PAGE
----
On admission, he was found to be hypotensive, with blood pressure of 58/40 mmHg (baseline blood pressure approximately 70/50 mmHg). He was afebrile, with a heart rate of 83 beats/min and respiratory rate of 20 breaths/min. The patient was cachectic and appeared to be in mild distress. His chest examination revealed bibasilar rales. His abdomen was distended, mildly tender, with shifting dullness. There was no rebound, guarding, or focal peritonitis. The remainder of his physical examination was normal.

Initial laboratory studies included sodium 125 mmol/L (normal 136–145); chloride 92 mmol/L (normal 100–108); blood urea nitrogen 25 mg/dL (normal 5–25); creatinine 4.8 mg/dL (normal 0.5–1.4); phosphorus 4.4 mg/dL (normal 2.3–4.1); lactic acid 4.8 mmol/L (normal 0.3–2.1); albumin 2.4 g/dL (normal 3.5–5.0), and INR 1.54. Chest radiogram demonstrated bibasilar atelectasis. Electrocardiogram showed normal sinus rhythm.

The patient was admitted to the intensive care unit, where he remained hypotensive (systolic blood pressure [SBP] between 70 and 80 mmHg) despite adequate fluid resuscitation by both invasive (central venous pressure of 10–12 mmHg) and noninvasive criteria (essentially normal echocardiogram). He was also noted to have hypotension-related lightheadedness and somnolence. At this point, norepinephrine infusion was added to treat the vasoplegic state and titrated to maintain mean arterial pressure (MAP) ≥60 mmHg. Despite otherwise unremarkable workup, the patient remained norepinephrine-dependent for ten subsequent days (SBP between 75 and 100 mmHg).

The patient underwent numerous diagnostic tests to help establish the cause of his hypotension. Echocardiography demonstrated normal left ventricular function and ejection fraction (70%). Computer tomography of the abdomen and pelvis demonstrated moderate ascites, for which the patient was already undergoing serial paracentesis with periprocedural volume replacement using 25% albumin solution. Ascitic fluid, blood and urine cultures showed no bacterial growth. The patient underwent scheduled hemodialysis sessions three times a week. He remained afebrile during this period.

After 10 days of continued norepinephrine dependence, the patient was given intravenous MB (1 mg/kg in D5W) to help facilitate the weaning of the norepinephrine drip. A slow but sustained and reproducible response to MB was noted [Figure 3]. The patient was subsequently placed on an oral regimen of MB (1 mg/kg) given twice daily, with equally reliable responses. After liberation from norepinephrine drip and transfer to the general medical ward, the patient was discharged from the hospital on continued twice daily oral MB regimen. No side effects were noted during MB therapy in this patient.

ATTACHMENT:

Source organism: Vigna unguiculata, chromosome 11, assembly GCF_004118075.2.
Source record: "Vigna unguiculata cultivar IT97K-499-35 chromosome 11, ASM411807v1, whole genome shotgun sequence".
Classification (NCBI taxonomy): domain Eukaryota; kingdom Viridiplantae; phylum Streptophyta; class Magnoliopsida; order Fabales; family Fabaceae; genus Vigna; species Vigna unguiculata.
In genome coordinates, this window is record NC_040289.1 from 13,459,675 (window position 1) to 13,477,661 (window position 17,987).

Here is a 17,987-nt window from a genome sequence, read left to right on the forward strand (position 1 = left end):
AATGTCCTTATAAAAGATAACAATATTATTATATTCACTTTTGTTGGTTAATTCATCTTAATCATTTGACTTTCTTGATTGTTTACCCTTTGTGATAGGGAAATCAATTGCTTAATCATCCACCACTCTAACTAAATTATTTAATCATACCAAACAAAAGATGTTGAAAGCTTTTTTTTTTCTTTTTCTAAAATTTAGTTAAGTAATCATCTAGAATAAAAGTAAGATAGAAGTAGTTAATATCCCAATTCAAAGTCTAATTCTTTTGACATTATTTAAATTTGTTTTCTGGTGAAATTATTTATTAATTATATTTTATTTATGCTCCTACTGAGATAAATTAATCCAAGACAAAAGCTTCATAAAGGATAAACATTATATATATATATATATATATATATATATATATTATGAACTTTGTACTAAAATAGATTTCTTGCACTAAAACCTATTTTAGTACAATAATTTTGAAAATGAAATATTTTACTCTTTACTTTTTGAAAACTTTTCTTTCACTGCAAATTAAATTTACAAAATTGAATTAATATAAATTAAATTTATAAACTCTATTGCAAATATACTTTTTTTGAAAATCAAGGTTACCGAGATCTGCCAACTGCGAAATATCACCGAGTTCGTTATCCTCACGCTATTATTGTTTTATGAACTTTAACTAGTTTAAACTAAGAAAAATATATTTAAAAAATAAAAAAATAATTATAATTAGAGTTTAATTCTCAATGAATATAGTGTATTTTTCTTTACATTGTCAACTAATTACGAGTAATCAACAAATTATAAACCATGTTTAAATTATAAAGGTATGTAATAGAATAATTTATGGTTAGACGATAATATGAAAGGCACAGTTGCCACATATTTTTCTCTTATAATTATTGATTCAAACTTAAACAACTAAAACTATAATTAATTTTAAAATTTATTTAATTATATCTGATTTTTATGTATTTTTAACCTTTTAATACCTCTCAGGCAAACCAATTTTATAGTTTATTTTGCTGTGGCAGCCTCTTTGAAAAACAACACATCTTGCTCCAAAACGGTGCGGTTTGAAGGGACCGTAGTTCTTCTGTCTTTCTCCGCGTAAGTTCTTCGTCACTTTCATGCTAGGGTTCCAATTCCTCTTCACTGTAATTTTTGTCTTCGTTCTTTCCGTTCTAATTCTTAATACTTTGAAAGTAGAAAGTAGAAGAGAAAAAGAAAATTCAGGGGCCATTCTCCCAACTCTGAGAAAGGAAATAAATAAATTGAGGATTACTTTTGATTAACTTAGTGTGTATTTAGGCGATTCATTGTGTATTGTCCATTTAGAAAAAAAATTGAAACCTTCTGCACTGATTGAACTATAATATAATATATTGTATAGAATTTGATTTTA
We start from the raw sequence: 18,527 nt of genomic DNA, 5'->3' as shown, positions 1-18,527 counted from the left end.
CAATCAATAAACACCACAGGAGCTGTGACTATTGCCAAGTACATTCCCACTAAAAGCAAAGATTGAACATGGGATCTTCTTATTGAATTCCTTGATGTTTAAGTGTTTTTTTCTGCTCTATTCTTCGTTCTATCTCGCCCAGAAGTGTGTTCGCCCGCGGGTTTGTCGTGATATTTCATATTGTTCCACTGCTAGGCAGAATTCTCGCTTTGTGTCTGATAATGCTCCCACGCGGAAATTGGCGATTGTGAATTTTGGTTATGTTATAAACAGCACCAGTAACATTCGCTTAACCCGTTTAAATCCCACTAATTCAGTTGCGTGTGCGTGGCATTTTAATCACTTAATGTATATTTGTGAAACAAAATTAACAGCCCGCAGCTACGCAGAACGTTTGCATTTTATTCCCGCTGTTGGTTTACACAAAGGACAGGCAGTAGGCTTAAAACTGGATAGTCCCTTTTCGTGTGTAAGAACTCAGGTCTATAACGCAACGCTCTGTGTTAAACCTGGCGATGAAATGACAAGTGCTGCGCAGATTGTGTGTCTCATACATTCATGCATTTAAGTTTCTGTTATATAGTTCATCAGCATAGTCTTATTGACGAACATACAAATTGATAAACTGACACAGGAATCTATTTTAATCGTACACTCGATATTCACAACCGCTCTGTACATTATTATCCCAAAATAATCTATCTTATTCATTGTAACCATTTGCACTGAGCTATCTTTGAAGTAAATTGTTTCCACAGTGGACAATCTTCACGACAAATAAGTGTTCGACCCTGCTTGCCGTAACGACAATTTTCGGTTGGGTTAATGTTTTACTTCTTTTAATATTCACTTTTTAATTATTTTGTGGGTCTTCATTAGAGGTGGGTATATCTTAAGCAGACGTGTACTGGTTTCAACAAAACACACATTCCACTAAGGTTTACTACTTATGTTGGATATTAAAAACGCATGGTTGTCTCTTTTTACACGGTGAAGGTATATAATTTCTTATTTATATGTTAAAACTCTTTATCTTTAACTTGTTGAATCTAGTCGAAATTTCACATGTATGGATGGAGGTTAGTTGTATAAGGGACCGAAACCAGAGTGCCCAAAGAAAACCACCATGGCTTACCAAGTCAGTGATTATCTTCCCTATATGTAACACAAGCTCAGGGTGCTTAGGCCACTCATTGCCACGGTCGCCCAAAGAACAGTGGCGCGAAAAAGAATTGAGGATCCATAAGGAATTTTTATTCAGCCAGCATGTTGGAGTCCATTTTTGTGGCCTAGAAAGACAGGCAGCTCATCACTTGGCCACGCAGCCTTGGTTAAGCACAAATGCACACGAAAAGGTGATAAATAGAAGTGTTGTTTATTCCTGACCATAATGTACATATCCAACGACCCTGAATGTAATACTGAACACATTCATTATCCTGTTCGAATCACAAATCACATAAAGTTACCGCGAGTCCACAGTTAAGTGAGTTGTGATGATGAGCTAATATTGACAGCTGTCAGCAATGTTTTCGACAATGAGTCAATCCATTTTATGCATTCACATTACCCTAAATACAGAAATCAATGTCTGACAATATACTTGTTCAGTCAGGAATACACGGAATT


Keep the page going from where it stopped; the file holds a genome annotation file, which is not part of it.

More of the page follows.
Figure 3: Graphical representation of blood oxygen saturation, blood pressure and norepinephrine infusion rate following the initial administration of methylene blue in patient #2. The X-axis shows time in hours. Systolic blood pressure (solid diamond line), diastolic blood pressure (dashed square line) are represented in mmHg on the Y-axis. Arterial oxygen saturation is represented by the dashed triangle line. Please note that the values of the norepinephrine infusion rate on the graph (dotted diamond line, mcg/min) are multiplied by 10 (i.e., 60 mcg/min on the graph represents an actual infusion rate of 6 mcg/min)

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  Discussion Top


Vasoplegia or VS is a state of endothelial dysregulation, resulting in persistent hypotension despite adequate fluid resuscitation and vasopressor administration. While different definitions have been proposed for VS in the setting of cardiac surgery and sepsis, there are no formalized definitions for vasoplegia associated with other conditions, such as anaphylaxis, renal, or hepatic failure.[3],[19],[20],[21]

There is evidence to suggest that MB may be effective in improving systemic hemodynamics in the setting of vasoplegia related to chronic liver disease, hepatopulmonary and hepatorenal syndromes.[6],[18] This report describes two cases of vasoplegia in the setting of simultaneous hepatic and renal failure – both associated with favorable hemodynamic response to MB administration. A focused review of MB use in the setting of hepatic and renal failure then follows.


  Vasoplegic Syndrome: Risk Factors and Pathophysiology Top


Numerous potential risk factors for VS have been identified. In cardiac surgery, independent risk factors for postoperative vasoplegia include preoperative intravenous heparin use, angiotensin-converting enzyme inhibitor use, and calcium channel blocker use.[17],[22],[23] While the incidence of VS among patients with these predisposing factors varies, it is important to be aware of these clinical associations.[2] With anaphylactic shock, refractory vasoplegia is encountered in relatively few cases, with no clearly defined risk factors.[24] In the setting of septic shock, the vasoplegic response may or may not depend on adequate source control but may be based on how advanced is the underlying pathophysiologic process. While the search continues for more precise determination of risk factors for VS in different clinical settings, significant evidence exists to support the presence of a common physiologic pathway that leads to vasoplegia.